In 1979, Gernreich patented the design for the first thong.

The 1980s: The thong goes mainstream, thanks to Cher (of course)

"If I Could Turn Back Time"
Source: YouTube

By the early 1980s, one lingerie outlet was taking advantage of women finally understanding that thongs could rid them of the dreaded visible panty line, or "VPL," which haunted women who loved to wear super tight, super sheer clothing. Frederick's of Hollywood, which was launched by underwear pioneer Frederick Mellinger (the same man who invented the push-up bra), started selling things called "scanty panties," which were effectively thongs. (The company also sold a ton of edible underwear, but that's another story.)

As the thong became popular in the drawers of some women in the '80s, it finally became a part of pop culture in the late '80s and early '90s, all thanks to Cher. In 1989, Cher was a thong fanatic, wearing a rather iconic one in her "If I Could Turn Back Time" music video and during performances on tour as well.

Why'd she pick the thong? Well, to show off her butt tattoo, of course.

The 1990s: Monica Lewinsky and an iconic song elevate the thong's popularity

Monica Lewinksy (left) and rapper Sisqo
Source: Getty Images/YouTube

In 1998, quite unpredictably, Monica Lewinsky landed herself in the middle of the thong's rise. In the Starr Report, which detailed President Bill Clinton's affair with the young staffer, it was reported: "In the course of flirting with [Bill Clinton] she raised her jacket in the back and showed him the straps of her thong underwear."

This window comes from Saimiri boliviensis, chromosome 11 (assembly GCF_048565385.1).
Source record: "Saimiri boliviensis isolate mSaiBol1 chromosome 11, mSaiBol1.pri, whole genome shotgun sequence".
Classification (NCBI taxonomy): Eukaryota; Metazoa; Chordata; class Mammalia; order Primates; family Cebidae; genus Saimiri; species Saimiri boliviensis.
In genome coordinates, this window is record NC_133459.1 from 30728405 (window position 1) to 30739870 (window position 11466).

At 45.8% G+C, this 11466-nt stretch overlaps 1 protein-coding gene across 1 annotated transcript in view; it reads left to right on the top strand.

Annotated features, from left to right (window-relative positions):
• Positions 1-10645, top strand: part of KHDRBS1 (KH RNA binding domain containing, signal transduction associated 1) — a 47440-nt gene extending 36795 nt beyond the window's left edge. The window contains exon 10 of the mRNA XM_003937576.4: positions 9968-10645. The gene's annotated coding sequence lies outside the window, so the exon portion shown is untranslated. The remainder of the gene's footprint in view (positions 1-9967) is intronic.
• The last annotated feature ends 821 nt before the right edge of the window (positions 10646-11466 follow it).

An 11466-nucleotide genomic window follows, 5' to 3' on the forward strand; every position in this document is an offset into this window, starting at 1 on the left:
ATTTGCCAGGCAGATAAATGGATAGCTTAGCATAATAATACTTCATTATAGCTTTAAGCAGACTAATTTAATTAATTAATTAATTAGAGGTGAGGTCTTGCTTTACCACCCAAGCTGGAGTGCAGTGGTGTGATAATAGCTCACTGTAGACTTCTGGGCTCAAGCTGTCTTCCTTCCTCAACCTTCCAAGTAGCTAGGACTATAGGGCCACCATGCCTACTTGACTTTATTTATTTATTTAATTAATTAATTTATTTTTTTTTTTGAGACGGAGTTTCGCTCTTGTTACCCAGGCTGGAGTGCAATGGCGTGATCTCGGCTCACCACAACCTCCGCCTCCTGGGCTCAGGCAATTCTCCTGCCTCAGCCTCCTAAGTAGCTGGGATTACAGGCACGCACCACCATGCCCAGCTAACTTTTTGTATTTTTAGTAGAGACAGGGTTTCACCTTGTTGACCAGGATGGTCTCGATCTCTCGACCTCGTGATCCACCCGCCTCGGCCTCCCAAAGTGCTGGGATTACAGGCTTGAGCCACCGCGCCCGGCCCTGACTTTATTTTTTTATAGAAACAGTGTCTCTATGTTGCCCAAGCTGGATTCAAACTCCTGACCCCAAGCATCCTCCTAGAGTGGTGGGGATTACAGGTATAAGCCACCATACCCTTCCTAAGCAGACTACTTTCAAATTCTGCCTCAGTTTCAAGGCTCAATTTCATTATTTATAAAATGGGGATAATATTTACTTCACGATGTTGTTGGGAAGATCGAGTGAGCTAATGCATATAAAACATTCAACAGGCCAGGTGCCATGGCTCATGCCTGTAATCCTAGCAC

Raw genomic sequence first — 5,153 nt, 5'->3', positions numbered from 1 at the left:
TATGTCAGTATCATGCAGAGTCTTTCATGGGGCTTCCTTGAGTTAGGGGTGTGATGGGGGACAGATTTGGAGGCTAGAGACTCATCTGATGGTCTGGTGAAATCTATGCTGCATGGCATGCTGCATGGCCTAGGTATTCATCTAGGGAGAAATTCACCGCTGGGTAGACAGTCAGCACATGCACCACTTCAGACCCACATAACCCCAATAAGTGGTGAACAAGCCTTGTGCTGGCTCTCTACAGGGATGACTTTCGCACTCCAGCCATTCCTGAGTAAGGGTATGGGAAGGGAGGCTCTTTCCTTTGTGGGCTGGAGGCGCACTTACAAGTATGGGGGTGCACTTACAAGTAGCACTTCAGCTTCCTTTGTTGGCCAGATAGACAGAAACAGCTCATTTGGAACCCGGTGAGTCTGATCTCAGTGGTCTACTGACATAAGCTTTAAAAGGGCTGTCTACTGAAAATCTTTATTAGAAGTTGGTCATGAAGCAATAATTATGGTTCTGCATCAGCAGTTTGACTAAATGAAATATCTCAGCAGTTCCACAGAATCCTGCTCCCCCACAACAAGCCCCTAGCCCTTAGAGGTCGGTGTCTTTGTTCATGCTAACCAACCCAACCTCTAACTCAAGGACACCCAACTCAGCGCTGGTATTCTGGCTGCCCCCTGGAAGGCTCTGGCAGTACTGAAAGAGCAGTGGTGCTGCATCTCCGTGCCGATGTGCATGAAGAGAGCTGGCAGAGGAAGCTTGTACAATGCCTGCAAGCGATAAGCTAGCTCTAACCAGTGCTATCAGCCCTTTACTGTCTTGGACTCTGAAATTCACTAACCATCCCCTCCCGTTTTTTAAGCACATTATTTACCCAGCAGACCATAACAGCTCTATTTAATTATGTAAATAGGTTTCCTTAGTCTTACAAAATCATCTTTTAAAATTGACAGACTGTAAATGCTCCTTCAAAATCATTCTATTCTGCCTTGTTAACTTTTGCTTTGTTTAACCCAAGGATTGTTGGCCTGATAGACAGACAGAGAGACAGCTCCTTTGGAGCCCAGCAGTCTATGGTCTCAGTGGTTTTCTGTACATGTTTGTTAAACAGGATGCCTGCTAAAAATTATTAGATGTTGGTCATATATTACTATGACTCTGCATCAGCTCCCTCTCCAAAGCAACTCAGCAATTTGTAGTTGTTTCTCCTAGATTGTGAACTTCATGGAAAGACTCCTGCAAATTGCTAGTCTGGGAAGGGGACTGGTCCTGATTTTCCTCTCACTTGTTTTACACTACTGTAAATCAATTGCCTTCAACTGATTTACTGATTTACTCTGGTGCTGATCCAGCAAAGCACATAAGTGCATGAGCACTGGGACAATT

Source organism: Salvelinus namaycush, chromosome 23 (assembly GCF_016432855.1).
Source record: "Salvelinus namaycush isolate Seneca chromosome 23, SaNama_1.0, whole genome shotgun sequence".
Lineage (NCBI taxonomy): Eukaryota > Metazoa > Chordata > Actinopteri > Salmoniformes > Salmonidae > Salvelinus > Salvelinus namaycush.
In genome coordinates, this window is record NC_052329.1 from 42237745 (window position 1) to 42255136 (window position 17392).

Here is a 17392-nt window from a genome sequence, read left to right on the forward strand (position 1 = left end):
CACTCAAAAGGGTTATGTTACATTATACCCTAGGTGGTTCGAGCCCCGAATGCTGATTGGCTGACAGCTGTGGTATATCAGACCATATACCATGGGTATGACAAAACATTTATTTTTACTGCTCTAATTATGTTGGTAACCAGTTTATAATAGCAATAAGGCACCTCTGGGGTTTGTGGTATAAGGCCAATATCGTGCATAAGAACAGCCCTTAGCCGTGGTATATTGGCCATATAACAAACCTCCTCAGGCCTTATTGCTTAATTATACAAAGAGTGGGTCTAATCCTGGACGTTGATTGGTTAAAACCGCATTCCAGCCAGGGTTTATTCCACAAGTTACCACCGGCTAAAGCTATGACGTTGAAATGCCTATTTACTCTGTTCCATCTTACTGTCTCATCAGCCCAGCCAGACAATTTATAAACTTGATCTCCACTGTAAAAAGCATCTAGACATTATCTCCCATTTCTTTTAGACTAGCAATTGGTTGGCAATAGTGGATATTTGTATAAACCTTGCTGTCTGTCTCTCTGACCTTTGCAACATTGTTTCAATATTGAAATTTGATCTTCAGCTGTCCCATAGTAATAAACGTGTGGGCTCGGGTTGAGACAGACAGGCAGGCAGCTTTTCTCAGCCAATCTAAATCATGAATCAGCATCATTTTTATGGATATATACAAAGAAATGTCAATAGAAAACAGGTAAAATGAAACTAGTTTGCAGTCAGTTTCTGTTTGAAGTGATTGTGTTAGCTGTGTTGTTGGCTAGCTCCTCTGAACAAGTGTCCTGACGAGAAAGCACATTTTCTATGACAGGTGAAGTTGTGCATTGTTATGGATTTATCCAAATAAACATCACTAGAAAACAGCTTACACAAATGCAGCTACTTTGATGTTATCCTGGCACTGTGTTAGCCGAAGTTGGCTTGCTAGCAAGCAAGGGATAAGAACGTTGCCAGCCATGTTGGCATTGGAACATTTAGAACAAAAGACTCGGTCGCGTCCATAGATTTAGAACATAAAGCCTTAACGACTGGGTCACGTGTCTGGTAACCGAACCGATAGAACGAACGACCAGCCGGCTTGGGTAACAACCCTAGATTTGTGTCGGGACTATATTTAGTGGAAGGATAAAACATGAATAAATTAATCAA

Just like that, millions of Americans probably thought "thong underwear?" in unison. And as if to answer that thought, rapper Sisqo kindly offered them the 1999 hit single "Thong Song," which detailed his obsession with and admiration of the underwear style in rather vivid detail. The song would eventually rise to No. 3 on the Billboard Hot 100, further driving the thong's ascension to pop culture dominance.

"Thong Song"
Source: YouTube

"Let me see that thong," he sang, while melodiously calling out to women like Jennifer Lopez. That same year, thongs were the fastest-growing underwear style.

2000s: Low-rise jeans create a perfect stage for the thong

Paris Hilton in 2001 (left) and Britney Spears performing on 'TRL' in 2003
Source: Getty Images

You can blame Lewinksy or Sisqo, but by the early 2000s, the thong faced a critical turning point. Low-rise jeans became popular again, and, with thongs constructed the way they were, were they to hide or show off like a beauty queen on the top of showboat?

If you lived through this era, you know the answer to that question. On women like Britney Spears, Paris Hilton and Gwen Stefani, the thong strap was an accessory as ordinary as a belt. It was chic to let it peek out over a pair of jeans — or even through a dress, on red carpets and in extremely iconic music videos.

"Let Me Blow Ya Mind"
Source: YouTube

2010s: We have a conflicted relationship with the thong, but it still lives

Rihanna at the 2014 CFDA Awards (left) and Kendall Jenner at Cannes in 2016
Source: Getty Images

Over the past 10 years or so, we've had a rocky time with the thong. Every year or so, outlets like the New York Times and Cosmopolitan run pieces like "The thong is dead!" (2010), "Young Women Say No To Thongs" (2015) or "Good riddance to the thong!" (2016).

The thong died, according to these outlets, so things like full coverage underwear could thrive. And sales numbers reflected that, as there was a 7% dip in thong sales from 2014 to 2015.

Indeed, so-called "granny panties" became a major part of fashion. However, the thong is still very much alive, as seen on women like Rihanna at the 2014 CFDA Awards, Nicki Minaj in her video for "Anaconda" and very recently back in swimsuit form on models Bella Hadid, Kendall Jenner and Emily Ratajkowski.

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So perhaps it's not that the thong or granny panties are dead, but that the two can now live together in harmony — not only in fashion, but in the drawers of the masses.

That sounds just fine by us.